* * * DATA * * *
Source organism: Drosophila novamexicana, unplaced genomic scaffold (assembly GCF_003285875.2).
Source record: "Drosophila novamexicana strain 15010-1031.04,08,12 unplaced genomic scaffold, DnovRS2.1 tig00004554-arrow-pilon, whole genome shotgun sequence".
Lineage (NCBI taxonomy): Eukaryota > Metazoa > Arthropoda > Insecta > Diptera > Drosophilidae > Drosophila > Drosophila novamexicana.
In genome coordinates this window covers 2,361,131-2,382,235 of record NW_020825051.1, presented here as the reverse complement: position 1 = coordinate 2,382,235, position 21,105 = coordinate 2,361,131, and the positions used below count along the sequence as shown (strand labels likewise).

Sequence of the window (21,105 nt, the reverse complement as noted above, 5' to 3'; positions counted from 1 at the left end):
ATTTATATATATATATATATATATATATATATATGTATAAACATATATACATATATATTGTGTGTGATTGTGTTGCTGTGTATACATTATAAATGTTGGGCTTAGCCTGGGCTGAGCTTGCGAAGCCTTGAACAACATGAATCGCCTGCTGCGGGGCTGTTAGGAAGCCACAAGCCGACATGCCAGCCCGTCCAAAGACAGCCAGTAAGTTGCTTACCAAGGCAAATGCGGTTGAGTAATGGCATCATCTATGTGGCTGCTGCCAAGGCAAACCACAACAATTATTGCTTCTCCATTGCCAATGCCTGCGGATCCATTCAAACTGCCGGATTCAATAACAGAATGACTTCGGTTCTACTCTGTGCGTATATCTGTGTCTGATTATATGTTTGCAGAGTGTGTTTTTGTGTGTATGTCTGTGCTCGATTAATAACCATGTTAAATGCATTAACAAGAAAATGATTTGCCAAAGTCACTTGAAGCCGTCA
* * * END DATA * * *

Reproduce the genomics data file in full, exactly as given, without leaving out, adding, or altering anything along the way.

Source organism: Drosophila novamexicana, unplaced genomic scaffold (assembly GCF_003285875.2).
Source record: "Drosophila novamexicana strain 15010-1031.04,08,12 unplaced genomic scaffold, DnovRS2.1 tig00004554-arrow-pilon, whole genome shotgun sequence".
Lineage (NCBI taxonomy): Eukaryota > Metazoa > Arthropoda > Insecta > Diptera > Drosophilidae > Drosophila > Drosophila novamexicana.
In genome coordinates this window covers 2,361,131-2,382,235 of record NW_020825051.1, presented here as the reverse complement: position 1 = coordinate 2,382,235, position 21,105 = coordinate 2,361,131, and the positions used below count along the sequence as shown (strand labels likewise).

Sequence of the window (21,105 nt, the reverse complement as noted above, 5' to 3'; positions counted from 1 at the left end):
ATTTATATATATATATATATATATATATATATATGTATAAACATATATACATATATATTGTGTGTGATTGTGTTGCTGTGTATACATTATAAATGTTGGGCTTAGCCTGGGCTGAGCTTGCGAAGCCTTGAACAACATGAATCGCCTGCTGCGGGGCTGTTAGGAAGCCACAAGCCGACATGCCAGCCCGTCCAAAGACAGCCAGTAAGTTGCTTACCAAGGCAAATGCGGTTGAGTAATGGCATCATCTATGTGGCTGCTGCCAAGGCAAACCACAACAATTATTGCTTCTCCATTGCCAATGCCTGCGGATCCATTCAAACTGCCGGATTCAATAACAGAATGACTTCGGTTCTACTCTGTGCGTATATCTGTGTCTGATTATATGTTTGCAGAGTGTGTTTTTGTGTGTATGTCTGTGCTCGATTAATAACCATGTTAAATGCATTAACAAGAAAATGATTTGCCAAAGTCACTTGAAGCCGTCA